Fact is, South Korean sales didn't amount to much in the scheme of things for Japanese businesses operating there. They can boycott all they want, it's their loss, not Japan's, as stated here:

The sharp decrease in the number of visitors mostly affected South Korea's airlines and travel agencies, experts say.

Low-cost carrier Air Seoul Inc., a wholly owned unit of South Korean carrier Asiana Airlines Inc., plans to close half of its 12 offices in Japan, sources close to the matter said recently.

While this was probably a calculated loss for the South Koreans behind the boycott, they must admit that they got just as much as they gave in this situation. What a totally ineffective retaliation over South Korea being removed from a preferential list of countries that were allowed fast tracked (faster than usual) export approvals.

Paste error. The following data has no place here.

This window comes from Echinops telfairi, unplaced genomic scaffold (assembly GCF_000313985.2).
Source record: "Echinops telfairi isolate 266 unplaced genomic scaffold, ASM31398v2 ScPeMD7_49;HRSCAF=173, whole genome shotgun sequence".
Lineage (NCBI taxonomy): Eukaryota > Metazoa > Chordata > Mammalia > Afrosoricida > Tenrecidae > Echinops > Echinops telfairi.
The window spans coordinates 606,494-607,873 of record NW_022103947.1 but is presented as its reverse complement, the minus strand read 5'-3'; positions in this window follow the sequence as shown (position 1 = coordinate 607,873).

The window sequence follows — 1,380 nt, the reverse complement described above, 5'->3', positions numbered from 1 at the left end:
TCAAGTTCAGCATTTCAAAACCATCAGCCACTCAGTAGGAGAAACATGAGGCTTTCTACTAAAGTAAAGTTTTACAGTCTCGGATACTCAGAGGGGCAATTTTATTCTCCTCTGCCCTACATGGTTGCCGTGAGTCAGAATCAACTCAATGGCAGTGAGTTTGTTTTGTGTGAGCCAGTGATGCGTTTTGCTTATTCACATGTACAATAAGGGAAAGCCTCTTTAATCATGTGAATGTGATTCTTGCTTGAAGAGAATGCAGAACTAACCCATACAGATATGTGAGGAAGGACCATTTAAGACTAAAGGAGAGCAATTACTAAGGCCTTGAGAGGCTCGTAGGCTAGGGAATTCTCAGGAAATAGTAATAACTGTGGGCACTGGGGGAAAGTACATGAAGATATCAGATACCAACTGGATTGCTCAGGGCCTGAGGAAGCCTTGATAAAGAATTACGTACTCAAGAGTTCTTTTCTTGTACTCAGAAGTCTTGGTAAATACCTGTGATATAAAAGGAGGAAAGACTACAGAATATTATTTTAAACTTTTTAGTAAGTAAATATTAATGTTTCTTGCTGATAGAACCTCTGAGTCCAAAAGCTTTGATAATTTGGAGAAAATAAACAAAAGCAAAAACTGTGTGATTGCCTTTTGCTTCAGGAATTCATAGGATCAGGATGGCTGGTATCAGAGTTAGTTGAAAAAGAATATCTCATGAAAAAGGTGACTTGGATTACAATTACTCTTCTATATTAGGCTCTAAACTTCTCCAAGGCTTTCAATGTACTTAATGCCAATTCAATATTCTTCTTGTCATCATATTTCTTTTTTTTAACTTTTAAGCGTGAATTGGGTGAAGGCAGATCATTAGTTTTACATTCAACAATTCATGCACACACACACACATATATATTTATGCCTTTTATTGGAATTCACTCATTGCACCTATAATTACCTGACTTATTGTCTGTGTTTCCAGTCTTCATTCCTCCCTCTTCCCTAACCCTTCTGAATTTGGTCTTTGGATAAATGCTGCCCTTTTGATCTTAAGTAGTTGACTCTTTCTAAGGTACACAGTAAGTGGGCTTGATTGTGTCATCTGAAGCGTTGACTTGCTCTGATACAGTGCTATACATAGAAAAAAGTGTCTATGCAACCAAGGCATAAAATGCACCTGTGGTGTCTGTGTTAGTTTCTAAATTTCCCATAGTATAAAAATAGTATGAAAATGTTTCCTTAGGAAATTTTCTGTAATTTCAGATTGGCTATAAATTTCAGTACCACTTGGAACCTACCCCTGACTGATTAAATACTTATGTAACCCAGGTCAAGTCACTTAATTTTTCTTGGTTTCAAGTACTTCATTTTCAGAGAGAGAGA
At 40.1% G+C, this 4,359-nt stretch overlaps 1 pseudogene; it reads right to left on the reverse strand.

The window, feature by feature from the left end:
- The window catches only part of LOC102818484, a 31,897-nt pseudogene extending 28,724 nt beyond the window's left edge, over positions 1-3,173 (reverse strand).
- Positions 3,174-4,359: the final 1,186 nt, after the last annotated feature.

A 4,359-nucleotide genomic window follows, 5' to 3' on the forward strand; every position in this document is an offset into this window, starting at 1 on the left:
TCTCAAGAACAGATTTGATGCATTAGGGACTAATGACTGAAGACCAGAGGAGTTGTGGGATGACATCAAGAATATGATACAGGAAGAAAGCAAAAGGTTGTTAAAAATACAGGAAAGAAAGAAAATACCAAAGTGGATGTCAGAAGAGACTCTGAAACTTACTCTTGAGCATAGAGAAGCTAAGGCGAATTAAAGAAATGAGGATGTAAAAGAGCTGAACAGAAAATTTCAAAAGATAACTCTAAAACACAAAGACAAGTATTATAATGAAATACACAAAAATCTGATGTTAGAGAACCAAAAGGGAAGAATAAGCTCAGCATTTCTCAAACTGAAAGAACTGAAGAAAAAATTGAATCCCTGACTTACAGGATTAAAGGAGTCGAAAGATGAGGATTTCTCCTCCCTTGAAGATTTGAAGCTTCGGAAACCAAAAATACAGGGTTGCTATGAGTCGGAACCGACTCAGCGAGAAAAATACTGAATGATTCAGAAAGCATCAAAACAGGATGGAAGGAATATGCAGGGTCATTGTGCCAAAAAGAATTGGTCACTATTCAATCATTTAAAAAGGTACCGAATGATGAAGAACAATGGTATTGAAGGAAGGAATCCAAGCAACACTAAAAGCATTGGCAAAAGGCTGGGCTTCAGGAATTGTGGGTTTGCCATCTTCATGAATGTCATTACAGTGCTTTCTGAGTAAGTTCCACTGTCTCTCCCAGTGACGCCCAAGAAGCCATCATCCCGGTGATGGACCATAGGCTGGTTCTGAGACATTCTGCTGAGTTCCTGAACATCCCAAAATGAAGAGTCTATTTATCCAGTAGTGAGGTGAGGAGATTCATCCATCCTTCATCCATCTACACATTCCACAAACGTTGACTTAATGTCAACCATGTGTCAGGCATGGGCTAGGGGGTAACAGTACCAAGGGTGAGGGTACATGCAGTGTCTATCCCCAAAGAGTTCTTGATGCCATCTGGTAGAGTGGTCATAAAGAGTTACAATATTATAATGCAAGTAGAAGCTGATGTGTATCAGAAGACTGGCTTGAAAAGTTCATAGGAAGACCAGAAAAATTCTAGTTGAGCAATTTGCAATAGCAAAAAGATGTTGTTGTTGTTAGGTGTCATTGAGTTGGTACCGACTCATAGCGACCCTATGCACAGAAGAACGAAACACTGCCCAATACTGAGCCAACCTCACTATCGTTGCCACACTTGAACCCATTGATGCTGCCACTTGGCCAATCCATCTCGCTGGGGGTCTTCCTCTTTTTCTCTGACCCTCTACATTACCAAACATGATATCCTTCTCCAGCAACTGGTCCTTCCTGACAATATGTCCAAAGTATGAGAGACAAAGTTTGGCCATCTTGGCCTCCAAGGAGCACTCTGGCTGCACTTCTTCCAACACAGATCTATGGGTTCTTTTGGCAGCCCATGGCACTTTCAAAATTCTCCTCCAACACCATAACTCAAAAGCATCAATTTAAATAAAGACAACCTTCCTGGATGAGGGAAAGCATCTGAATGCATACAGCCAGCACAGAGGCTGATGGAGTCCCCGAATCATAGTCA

They are literally boycotting because they are no longer allowed to queue-jump for 3 particular sensitive materials. What a farce.

0 ( +10 / -10 )

Let those fools boycott.

Japan stay strong.

0 ( +10 / -10 )

Stupidity from the Koreans hasnt hurt Japan. The top quality beer will be sent to other markets crying out for Japanese beer. Korea's loss. Millions of other tourists are banging down the doors to get into Japan. Korea's loss.

It has hurt SK terribly, and Japan not at all. Thank you PM Abe and Cabinet for standing up to bullies... and winning!

-2 ( +10 / -12 )

"Fast Retailing Co's Uniqlo casual clothing chain became one of the biggest targets of the boycott."

but

Fast Retailing logs record profits on strong Uniqlo sales overseas

and